The Allegory of Love: a Study in Medieval Tradition (Oxford: Clarendon Press, 1936), p. 83. "No religion, so long as it is believed, can have that kind of beauty [the beauty of pagan gods, 'pure aesthetic contemplation of their eternity, their remoteness, and their peace, for its own sake"] which we find in the gods of Titian, of Botticelli, or of our own romantic poets."

Rehabilitations and Other Essays (Oxford Univ. Press, 1939), p. 68. In his essay, "The Idea of an English School" Lewis says, "Ovid's erotic poetry, received by our culture, becomes the poetry of Courtly Love; his mythological poetry becomes the wonder tales of Chaucer and Gower, the allegorical and astrological pantheon of Fulgentius and Lydgate, the gods of Botticelli, Titian, and Tintoretto, the emblematic deities of masque and ballet and pantomime, and the capitalized abstractions of eighteenth-century verse."

English Literature in the Sixteenth Century (Oxford: Clarendon Press, 1954). p. 89. Writing about Gavin Douglas's Palice of Honour (1501) in Book I, "The Close of the Middle Ages in Scotland," Lewis says it begins with a salvo of mythology and personification; but the shining figures that move across Douglas's sky are as unconventional and meaningful as the similar figures in Botticelli.

An Experiment in Criticism (Cambridge Univ, Press, 1961), pp. 18-9. In chapter 3, "How the Few and the Many Use Pictures and Music," Lewis says, "We must begin by laying aside as completely as we can all our own preconceptions, interests, and associations. We must make room for Botticelli's Mars and Venus, or Cimabue's Crucifixion, by emptying out our own. After the negative effort, the positive. We must use our eyes. We must look, and go on looking till we have certainly seen exactly what is there. We sit down before the picture in order to have something done to us, not that we may do things with it. The first demand any work of art makes upon us is surrender. Look. Listen. Receive. Get yourself out of the way. (There is no good asking first whether the work before you deserves such a surrender, for until you have surrendered you cannot possibly find out."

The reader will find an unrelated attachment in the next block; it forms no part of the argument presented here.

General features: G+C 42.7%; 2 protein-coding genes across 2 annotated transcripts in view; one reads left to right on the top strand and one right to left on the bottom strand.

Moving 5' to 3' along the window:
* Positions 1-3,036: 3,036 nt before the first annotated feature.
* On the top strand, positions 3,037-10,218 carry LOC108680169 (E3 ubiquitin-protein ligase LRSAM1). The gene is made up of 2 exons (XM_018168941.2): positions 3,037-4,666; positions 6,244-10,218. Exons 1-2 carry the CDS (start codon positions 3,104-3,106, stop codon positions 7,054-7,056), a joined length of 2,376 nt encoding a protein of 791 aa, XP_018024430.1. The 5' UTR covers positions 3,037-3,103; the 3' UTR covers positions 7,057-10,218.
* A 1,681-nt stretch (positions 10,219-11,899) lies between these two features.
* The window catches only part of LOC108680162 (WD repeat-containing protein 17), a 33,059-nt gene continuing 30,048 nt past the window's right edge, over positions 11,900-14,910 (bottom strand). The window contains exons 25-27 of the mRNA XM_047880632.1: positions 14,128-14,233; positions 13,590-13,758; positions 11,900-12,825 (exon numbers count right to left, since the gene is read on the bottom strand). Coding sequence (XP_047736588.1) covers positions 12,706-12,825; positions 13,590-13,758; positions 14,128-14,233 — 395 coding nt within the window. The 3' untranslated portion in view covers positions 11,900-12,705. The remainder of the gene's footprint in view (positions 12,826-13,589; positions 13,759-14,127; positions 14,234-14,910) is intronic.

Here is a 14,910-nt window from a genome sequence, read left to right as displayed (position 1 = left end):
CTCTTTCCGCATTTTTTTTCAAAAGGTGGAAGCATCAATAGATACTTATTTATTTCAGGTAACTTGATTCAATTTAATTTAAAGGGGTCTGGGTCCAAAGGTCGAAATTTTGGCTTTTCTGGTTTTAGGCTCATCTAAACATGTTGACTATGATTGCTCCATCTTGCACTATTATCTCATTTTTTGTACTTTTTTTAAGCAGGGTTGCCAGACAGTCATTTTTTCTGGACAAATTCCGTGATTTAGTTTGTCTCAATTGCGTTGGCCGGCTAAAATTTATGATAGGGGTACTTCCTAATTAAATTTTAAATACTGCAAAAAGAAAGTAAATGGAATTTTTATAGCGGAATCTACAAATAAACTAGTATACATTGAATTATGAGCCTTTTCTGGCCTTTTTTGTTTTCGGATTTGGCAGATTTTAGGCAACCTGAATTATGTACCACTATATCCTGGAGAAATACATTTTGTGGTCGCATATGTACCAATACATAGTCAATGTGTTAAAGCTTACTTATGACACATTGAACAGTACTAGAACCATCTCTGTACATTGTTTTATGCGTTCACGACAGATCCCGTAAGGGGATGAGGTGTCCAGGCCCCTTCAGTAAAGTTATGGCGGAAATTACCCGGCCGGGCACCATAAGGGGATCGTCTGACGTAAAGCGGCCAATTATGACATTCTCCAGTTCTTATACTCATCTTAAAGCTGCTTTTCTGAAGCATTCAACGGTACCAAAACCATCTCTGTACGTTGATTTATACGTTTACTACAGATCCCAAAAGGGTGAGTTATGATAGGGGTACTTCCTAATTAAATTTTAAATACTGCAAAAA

Studies in Medieval and Renaissance Literature (Cambridge Univ. Press, 1966). On p. 165 Lewis says, "by Spenser's time [the loves of Mars and Venus] had come to symbolize the victory of beauty over strength and peace over war. This is what the story meant to Lucretius and Plutarch; and to Botticelli, in whose picture the profound sleep of Mars and the waking tranquility of Venus powerfully present 'the linaments of gratified desire'—not their desire only, but that of all creation."

Spenser's Images of Life (Cambridge Univ. Press, 1969), pp. 9, 10, 11, 20, 78, 114. On p. 9 Lewis says, "The great Italian mythical pictures are deeply influenced by the views of the Florentine Neoplatonists, so that it is hardly an exaggeration to speak of philosophical iconography. Note: A good example of a work in this tradition is Botticelli's Primavera the philosophical meaning of which is illuminatingly discussed by professor Wind in Pagan Mysteries in the Renaissance, ch. 7." On pp. 10-1 Lewis says, "If we want to know whether an artist could work under such iconographical chains, with their innumerable fine links of predetermined detail, we have only to look for our answer to Botticelli. Far from imprisoning, iconography was for him an inheritance that set him free to be an artist. His art is original—but only as art. Accepting traditional images, he loads them with wisdom from the philosophers and disposes them in divine compositions."

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